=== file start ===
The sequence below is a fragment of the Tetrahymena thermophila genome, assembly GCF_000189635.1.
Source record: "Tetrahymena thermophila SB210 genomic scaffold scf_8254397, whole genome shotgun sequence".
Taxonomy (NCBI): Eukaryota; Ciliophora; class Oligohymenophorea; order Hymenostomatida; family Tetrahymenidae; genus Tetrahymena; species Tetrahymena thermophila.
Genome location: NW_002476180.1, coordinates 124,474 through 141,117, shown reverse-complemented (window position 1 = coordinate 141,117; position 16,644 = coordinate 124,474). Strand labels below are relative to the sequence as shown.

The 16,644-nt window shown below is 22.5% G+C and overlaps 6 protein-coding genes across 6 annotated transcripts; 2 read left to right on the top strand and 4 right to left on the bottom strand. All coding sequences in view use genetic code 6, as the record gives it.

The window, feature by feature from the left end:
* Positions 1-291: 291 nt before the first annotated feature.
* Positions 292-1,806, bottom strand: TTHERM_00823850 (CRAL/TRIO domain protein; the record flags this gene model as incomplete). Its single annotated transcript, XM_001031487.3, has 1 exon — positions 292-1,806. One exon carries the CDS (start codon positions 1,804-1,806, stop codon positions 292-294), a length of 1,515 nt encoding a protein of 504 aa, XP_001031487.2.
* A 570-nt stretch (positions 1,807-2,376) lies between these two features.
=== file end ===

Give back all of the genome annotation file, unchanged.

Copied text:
The sequence below is a fragment of the Tetrahymena thermophila genome, assembly GCF_000189635.1.
Source record: "Tetrahymena thermophila SB210 genomic scaffold scf_8254397, whole genome shotgun sequence".
Taxonomy (NCBI): Eukaryota; Ciliophora; class Oligohymenophorea; order Hymenostomatida; family Tetrahymenidae; genus Tetrahymena; species Tetrahymena thermophila.
Genome location: NW_002476180.1, coordinates 124,474 through 141,117, shown reverse-complemented (window position 1 = coordinate 141,117; position 16,644 = coordinate 124,474). Strand labels below are relative to the sequence as shown.

The 16,644-nt window shown below is 22.5% G+C and overlaps 6 protein-coding genes across 6 annotated transcripts; 2 read left to right on the top strand and 4 right to left on the bottom strand. All coding sequences in view use genetic code 6, as the record gives it.

The window, feature by feature from the left end:
* Positions 1-291: 291 nt before the first annotated feature.
* Positions 292-1,806, bottom strand: TTHERM_00823850 (CRAL/TRIO domain protein; the record flags this gene model as incomplete). Its single annotated transcript, XM_001031487.3, has 1 exon — positions 292-1,806. One exon carries the CDS (start codon positions 1,804-1,806, stop codon positions 292-294), a length of 1,515 nt encoding a protein of 504 aa, XP_001031487.2.
* A 570-nt stretch (positions 1,807-2,376) lies between these two features.